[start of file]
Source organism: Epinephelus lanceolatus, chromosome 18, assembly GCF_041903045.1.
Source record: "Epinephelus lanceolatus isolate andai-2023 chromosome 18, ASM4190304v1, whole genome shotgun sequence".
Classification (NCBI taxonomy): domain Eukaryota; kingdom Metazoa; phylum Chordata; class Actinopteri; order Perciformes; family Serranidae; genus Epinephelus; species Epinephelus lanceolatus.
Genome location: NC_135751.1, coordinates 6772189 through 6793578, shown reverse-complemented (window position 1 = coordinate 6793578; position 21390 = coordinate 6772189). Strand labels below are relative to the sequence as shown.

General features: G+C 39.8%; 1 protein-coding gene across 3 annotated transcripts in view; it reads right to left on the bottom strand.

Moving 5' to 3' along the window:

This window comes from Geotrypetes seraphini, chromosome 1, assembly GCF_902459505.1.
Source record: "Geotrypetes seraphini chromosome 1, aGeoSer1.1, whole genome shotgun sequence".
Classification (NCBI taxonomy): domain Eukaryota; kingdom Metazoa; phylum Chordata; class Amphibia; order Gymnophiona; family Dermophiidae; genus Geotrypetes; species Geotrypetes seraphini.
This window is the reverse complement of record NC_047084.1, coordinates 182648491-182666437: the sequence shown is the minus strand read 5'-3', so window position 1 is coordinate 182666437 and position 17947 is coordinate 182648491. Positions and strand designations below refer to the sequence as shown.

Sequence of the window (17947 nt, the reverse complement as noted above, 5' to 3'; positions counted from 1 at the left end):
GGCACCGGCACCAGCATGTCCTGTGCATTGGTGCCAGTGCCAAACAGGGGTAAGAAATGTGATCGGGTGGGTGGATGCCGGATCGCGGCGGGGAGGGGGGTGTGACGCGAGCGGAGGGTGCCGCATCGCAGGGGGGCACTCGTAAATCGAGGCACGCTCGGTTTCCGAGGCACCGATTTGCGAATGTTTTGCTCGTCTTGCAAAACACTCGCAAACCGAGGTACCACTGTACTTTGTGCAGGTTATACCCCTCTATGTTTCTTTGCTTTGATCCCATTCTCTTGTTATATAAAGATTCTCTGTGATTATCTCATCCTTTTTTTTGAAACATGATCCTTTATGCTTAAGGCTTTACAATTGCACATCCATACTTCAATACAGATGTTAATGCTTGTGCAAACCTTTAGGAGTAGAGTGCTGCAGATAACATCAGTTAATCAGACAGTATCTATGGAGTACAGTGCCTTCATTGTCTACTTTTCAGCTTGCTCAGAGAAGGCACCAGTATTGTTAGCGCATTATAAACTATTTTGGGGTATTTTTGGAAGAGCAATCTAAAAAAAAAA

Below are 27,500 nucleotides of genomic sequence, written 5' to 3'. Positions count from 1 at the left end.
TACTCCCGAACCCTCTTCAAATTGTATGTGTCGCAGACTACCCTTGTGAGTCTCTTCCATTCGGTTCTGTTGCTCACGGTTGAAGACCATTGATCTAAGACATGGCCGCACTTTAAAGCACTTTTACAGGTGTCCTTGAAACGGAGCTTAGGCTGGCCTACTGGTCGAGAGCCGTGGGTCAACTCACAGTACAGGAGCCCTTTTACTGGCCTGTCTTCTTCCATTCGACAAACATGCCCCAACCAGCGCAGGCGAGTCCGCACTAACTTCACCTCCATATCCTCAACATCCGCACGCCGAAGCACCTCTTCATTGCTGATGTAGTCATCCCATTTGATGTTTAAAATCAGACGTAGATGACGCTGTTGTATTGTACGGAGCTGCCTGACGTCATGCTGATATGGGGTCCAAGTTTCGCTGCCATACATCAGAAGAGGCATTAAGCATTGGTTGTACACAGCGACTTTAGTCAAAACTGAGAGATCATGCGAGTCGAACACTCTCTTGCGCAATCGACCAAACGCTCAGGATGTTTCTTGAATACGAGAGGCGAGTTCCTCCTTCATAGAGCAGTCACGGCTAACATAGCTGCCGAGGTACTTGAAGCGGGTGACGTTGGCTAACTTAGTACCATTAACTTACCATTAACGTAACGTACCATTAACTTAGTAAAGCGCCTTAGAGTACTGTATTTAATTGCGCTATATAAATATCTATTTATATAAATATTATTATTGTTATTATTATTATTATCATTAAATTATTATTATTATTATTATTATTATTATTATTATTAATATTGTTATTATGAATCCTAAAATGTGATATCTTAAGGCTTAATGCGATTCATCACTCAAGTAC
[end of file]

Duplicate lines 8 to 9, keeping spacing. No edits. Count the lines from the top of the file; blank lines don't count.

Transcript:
Source record: "Geotrypetes seraphini chromosome 1, aGeoSer1.1, whole genome shotgun sequence".
Classification (NCBI taxonomy): domain Eukaryota; kingdom Metazoa; phylum Chordata; class Amphibia; order Gymnophiona; family Dermophiidae; genus Geotrypetes; species Geotrypetes seraphini.